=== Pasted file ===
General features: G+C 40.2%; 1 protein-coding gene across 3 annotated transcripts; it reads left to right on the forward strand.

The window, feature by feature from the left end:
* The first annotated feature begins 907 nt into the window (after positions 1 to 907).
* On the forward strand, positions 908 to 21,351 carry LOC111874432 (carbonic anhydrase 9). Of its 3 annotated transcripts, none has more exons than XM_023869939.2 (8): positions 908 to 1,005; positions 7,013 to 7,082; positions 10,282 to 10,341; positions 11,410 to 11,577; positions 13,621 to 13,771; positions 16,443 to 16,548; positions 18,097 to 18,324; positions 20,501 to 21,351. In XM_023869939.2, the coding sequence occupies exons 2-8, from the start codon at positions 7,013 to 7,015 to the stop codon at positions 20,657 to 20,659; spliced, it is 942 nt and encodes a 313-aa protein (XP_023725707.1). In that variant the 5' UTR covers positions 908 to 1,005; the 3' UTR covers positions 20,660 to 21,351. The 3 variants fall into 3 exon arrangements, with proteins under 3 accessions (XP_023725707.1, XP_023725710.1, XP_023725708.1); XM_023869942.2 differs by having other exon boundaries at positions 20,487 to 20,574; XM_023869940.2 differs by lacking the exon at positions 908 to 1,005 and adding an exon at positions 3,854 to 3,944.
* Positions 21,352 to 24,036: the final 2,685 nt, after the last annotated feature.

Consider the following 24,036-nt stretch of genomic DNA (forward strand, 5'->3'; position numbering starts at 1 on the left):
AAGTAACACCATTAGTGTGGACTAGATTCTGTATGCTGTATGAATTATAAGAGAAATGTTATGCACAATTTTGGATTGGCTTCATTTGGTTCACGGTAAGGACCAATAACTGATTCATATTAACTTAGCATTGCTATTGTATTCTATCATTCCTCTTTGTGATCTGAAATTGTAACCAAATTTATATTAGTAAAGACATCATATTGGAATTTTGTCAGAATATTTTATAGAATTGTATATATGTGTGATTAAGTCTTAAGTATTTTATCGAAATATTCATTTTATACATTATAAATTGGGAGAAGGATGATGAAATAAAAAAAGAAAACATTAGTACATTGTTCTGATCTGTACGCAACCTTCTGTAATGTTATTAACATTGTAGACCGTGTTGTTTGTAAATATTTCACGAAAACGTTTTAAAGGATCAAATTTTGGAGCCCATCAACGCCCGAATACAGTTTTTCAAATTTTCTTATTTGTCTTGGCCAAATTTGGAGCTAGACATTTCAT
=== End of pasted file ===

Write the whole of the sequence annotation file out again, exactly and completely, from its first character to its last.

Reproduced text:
General features: G+C 40.2%; 1 protein-coding gene across 3 annotated transcripts; it reads left to right on the forward strand.

The window, feature by feature from the left end:
* The first annotated feature begins 907 nt into the window (after positions 1 to 907).
* On the forward strand, positions 908 to 21,351 carry LOC111874432 (carbonic anhydrase 9). Of its 3 annotated transcripts, none has more exons than XM_023869939.2 (8): positions 908 to 1,005; positions 7,013 to 7,082; positions 10,282 to 10,341; positions 11,410 to 11,577; positions 13,621 to 13,771; positions 16,443 to 16,548; positions 18,097 to 18,324; positions 20,501 to 21,351. In XM_023869939.2, the coding sequence occupies exons 2-8, from the start codon at positions 7,013 to 7,015 to the stop codon at positions 20,657 to 20,659; spliced, it is 942 nt and encodes a 313-aa protein (XP_023725707.1). In that variant the 5' UTR covers positions 908 to 1,005; the 3' UTR covers positions 20,660 to 21,351. The 3 variants fall into 3 exon arrangements, with proteins under 3 accessions (XP_023725707.1, XP_023725710.1, XP_023725708.1); XM_023869942.2 differs by having other exon boundaries at positions 20,487 to 20,574; XM_023869940.2 differs by lacking the exon at positions 908 to 1,005 and adding an exon at positions 3,854 to 3,944.
* Positions 21,352 to 24,036: the final 2,685 nt, after the last annotated feature.

Consider the following 24,036-nt stretch of genomic DNA (forward strand, 5'->3'; position numbering starts at 1 on the left):
AAGTAACACCATTAGTGTGGACTAGATTCTGTATGCTGTATGAATTATAAGAGAAATGTTATGCACAATTTTGGATTGGCTTCATTTGGTTCACGGTAAGGACCAATAACTGATTCATATTAACTTAGCATTGCTATTGTATTCTATCATTCCTCTTTGTGATCTGAAATTGTAACCAAATTTATATTAGTAAAGACATCATATTGGAATTTTGTCAGAATATTTTATAGAATTGTATATATGTGTGATTAAGTCTTAAGTATTTTATCGAAATATTCATTTTATACATTATAAATTGGGAGAAGGATGATGAAATAAAAAAAGAAAACATTAGTACATTGTTCTGATCTGTACGCAACCTTCTGTAATGTTATTAACATTGTAGACCGTGTTGTTTGTAAATATTTCACGAAAACGTTTTAAAGGATCAAATTTTGGAGCCCATCAACGCCCGAATACAGTTTTTCAAATTTTCTTATTTGTCTTGGCCAAATTTGGAGCTAGACATTTCAT